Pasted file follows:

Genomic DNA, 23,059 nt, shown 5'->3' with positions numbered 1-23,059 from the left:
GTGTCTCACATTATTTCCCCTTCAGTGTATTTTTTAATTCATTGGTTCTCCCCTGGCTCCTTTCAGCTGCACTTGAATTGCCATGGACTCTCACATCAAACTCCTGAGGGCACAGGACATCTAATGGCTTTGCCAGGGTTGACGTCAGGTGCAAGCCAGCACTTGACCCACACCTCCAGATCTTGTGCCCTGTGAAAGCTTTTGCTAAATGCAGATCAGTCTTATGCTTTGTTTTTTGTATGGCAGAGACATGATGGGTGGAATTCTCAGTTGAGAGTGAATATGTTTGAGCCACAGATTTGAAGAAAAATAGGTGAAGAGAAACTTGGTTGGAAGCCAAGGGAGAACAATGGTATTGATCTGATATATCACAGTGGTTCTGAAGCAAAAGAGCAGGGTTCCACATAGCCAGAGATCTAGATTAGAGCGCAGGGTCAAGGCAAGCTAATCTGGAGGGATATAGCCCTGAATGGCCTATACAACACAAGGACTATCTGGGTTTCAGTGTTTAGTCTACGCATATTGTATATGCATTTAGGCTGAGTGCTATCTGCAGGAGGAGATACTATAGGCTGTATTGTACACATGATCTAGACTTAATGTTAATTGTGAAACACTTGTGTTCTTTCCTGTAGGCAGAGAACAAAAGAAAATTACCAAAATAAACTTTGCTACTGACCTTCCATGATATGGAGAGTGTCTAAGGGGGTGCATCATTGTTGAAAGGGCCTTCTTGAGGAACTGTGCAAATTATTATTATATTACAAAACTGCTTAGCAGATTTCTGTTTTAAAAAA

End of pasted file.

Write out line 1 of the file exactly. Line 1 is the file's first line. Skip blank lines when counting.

Genomic DNA, 23,059 nt, shown 5'->3' with positions numbered 1-23,059 from the left: